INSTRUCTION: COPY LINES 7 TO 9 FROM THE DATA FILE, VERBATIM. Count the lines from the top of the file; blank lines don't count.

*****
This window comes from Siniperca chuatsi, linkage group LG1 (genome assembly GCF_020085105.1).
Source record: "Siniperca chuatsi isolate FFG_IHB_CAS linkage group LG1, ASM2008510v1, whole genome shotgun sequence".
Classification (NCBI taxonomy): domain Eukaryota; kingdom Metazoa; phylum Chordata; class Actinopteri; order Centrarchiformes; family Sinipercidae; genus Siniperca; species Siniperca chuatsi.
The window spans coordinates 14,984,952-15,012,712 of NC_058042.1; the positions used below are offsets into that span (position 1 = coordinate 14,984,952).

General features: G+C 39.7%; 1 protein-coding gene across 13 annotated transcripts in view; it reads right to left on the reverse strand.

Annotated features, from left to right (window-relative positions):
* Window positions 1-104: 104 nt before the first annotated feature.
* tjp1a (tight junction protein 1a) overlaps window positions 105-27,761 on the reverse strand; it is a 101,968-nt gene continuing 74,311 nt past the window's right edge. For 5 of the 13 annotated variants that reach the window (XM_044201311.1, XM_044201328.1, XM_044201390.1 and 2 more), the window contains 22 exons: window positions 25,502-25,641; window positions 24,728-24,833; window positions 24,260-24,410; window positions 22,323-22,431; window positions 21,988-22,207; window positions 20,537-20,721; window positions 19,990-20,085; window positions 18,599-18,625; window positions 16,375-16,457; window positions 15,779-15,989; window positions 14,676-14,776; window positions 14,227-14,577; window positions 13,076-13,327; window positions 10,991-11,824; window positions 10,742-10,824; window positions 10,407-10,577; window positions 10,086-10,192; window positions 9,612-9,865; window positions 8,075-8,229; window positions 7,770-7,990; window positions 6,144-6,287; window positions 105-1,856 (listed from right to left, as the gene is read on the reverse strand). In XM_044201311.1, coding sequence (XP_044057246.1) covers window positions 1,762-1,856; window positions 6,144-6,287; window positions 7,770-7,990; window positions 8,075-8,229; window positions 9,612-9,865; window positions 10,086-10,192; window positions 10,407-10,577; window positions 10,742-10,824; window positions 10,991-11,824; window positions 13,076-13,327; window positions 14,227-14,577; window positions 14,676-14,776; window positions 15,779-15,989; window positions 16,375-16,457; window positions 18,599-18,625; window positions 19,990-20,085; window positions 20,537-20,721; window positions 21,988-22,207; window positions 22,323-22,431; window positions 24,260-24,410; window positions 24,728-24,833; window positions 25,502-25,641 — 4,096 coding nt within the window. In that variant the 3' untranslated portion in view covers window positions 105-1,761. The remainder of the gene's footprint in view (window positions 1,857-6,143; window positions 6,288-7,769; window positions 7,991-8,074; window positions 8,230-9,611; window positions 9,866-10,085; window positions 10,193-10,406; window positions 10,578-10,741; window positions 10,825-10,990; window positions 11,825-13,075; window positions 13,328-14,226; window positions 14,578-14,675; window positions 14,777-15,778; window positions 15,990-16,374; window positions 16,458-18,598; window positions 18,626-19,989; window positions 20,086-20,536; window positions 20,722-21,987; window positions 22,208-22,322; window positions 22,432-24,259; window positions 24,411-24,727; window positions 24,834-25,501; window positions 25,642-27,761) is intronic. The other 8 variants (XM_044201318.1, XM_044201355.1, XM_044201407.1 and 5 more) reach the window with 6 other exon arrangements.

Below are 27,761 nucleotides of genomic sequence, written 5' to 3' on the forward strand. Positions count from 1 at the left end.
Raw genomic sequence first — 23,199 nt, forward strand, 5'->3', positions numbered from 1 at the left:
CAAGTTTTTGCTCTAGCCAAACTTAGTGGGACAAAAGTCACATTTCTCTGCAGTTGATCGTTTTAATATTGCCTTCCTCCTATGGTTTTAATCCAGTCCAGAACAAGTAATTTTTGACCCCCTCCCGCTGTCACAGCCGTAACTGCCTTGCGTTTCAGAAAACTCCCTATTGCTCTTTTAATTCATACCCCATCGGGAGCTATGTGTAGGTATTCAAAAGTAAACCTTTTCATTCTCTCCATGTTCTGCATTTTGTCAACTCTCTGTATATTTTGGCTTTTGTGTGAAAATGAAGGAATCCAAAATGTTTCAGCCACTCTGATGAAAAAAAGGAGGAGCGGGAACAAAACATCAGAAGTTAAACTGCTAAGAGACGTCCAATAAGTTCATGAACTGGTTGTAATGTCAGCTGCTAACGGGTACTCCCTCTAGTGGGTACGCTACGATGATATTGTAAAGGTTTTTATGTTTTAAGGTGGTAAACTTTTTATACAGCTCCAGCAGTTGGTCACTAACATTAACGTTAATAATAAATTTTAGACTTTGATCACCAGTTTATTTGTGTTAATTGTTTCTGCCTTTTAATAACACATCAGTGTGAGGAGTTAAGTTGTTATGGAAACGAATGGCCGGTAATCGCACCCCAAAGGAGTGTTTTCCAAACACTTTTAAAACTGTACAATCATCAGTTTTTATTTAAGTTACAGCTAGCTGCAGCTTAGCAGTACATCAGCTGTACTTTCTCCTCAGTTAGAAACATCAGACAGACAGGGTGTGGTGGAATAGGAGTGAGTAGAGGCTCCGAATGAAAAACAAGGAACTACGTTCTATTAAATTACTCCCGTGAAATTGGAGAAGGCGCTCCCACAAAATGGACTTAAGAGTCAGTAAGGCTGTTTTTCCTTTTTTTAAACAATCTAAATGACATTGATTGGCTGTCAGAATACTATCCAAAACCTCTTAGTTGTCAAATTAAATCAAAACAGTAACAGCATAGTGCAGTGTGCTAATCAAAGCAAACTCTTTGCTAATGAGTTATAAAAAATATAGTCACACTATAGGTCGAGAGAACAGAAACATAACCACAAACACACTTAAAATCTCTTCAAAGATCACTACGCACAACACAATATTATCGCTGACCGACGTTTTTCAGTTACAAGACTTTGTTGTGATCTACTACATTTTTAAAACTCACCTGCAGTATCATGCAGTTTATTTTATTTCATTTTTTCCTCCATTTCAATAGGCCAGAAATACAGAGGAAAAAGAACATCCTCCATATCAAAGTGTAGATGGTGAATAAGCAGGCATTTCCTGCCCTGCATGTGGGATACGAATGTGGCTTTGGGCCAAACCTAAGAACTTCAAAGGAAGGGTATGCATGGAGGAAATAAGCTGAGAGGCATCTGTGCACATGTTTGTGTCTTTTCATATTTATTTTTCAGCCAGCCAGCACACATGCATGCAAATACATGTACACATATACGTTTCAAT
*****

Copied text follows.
* Window positions 1-104: 104 nt before the first annotated feature.
* tjp1a (tight junction protein 1a) overlaps window positions 105-27,761 on the reverse strand; it is a 101,968-nt gene continuing 74,311 nt past the window's right edge. For 5 of the 13 annotated variants that reach the window (XM_044201311.1, XM_044201328.1, XM_044201390.1 and 2 more), the window contains 22 exons: window positions 25,502-25,641; window positions 24,728-24,833; window positions 24,260-24,410; window positions 22,323-22,431; window positions 21,988-22,207; window positions 20,537-20,721; window positions 19,990-20,085; window positions 18,599-18,625; window positions 16,375-16,457; window positions 15,779-15,989; window positions 14,676-14,776; window positions 14,227-14,577; window positions 13,076-13,327; window positions 10,991-11,824; window positions 10,742-10,824; window positions 10,407-10,577; window positions 10,086-10,192; window positions 9,612-9,865; window positions 8,075-8,229; window positions 7,770-7,990; window positions 6,144-6,287; window positions 105-1,856 (listed from right to left, as the gene is read on the reverse strand). In XM_044201311.1, coding sequence (XP_044057246.1) covers window positions 1,762-1,856; window positions 6,144-6,287; window positions 7,770-7,990; window positions 8,075-8,229; window positions 9,612-9,865; window positions 10,086-10,192; window positions 10,407-10,577; window positions 10,742-10,824; window positions 10,991-11,824; window positions 13,076-13,327; window positions 14,227-14,577; window positions 14,676-14,776; window positions 15,779-15,989; window positions 16,375-16,457; window positions 18,599-18,625; window positions 19,990-20,085; window positions 20,537-20,721; window positions 21,988-22,207; window positions 22,323-22,431; window positions 24,260-24,410; window positions 24,728-24,833; window positions 25,502-25,641 — 4,096 coding nt within the window. In that variant the 3' untranslated portion in view covers window positions 105-1,761. The remainder of the gene's footprint in view (window positions 1,857-6,143; window positions 6,288-7,769; window positions 7,991-8,074; window positions 8,230-9,611; window positions 9,866-10,085; window positions 10,193-10,406; window positions 10,578-10,741; window positions 10,825-10,990; window positions 11,825-13,075; window positions 13,328-14,226; window positions 14,578-14,675; window positions 14,777-15,778; window positions 15,990-16,374; window positions 16,458-18,598; window positions 18,626-19,989; window positions 20,086-20,536; window positions 20,722-21,987; window positions 22,208-22,322; window positions 22,432-24,259; window positions 24,411-24,727; window positions 24,834-25,501; window positions 25,642-27,761) is intronic. The other 8 variants (XM_044201318.1, XM_044201355.1, XM_044201407.1 and 5 more) reach the window with 6 other exon arrangements.

Below are 27,761 nucleotides of genomic sequence, written 5' to 3' on the forward strand. Positions count from 1 at the left end.